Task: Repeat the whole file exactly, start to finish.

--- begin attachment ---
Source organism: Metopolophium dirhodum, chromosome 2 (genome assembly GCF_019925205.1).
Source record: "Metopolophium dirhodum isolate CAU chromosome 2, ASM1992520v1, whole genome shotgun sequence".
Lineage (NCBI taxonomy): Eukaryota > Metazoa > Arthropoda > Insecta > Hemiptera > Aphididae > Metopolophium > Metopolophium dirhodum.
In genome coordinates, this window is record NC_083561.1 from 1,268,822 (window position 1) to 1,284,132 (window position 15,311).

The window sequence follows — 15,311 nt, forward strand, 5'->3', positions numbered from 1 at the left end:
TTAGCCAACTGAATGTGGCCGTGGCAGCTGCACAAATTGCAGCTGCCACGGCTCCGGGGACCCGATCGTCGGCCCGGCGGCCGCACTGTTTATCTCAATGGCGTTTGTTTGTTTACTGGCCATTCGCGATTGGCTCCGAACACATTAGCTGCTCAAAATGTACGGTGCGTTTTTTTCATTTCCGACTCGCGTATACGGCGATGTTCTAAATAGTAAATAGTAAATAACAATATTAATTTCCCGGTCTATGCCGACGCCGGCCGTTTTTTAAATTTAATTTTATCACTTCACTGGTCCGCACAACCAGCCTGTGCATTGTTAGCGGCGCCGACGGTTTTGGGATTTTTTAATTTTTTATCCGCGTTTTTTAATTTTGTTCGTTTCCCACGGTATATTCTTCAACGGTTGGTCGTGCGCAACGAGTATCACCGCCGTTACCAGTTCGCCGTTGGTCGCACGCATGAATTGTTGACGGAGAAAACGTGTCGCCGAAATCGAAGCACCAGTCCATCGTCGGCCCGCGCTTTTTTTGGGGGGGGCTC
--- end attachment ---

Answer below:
Source organism: Metopolophium dirhodum, chromosome 2 (genome assembly GCF_019925205.1).
Source record: "Metopolophium dirhodum isolate CAU chromosome 2, ASM1992520v1, whole genome shotgun sequence".
Lineage (NCBI taxonomy): Eukaryota > Metazoa > Arthropoda > Insecta > Hemiptera > Aphididae > Metopolophium > Metopolophium dirhodum.
In genome coordinates, this window is record NC_083561.1 from 1,268,822 (window position 1) to 1,284,132 (window position 15,311).

The window sequence follows — 15,311 nt, forward strand, 5'->3', positions numbered from 1 at the left end:
TTAGCCAACTGAATGTGGCCGTGGCAGCTGCACAAATTGCAGCTGCCACGGCTCCGGGGACCCGATCGTCGGCCCGGCGGCCGCACTGTTTATCTCAATGGCGTTTGTTTGTTTACTGGCCATTCGCGATTGGCTCCGAACACATTAGCTGCTCAAAATGTACGGTGCGTTTTTTTCATTTCCGACTCGCGTATACGGCGATGTTCTAAATAGTAAATAGTAAATAACAATATTAATTTCCCGGTCTATGCCGACGCCGGCCGTTTTTTAAATTTAATTTTATCACTTCACTGGTCCGCACAACCAGCCTGTGCATTGTTAGCGGCGCCGACGGTTTTGGGATTTTTTAATTTTTTATCCGCGTTTTTTAATTTTGTTCGTTTCCCACGGTATATTCTTCAACGGTTGGTCGTGCGCAACGAGTATCACCGCCGTTACCAGTTCGCCGTTGGTCGCACGCATGAATTGTTGACGGAGAAAACGTGTCGCCGAAATCGAAGCACCAGTCCATCGTCGGCCCGCGCTTTTTTTGGGGGGGGCTC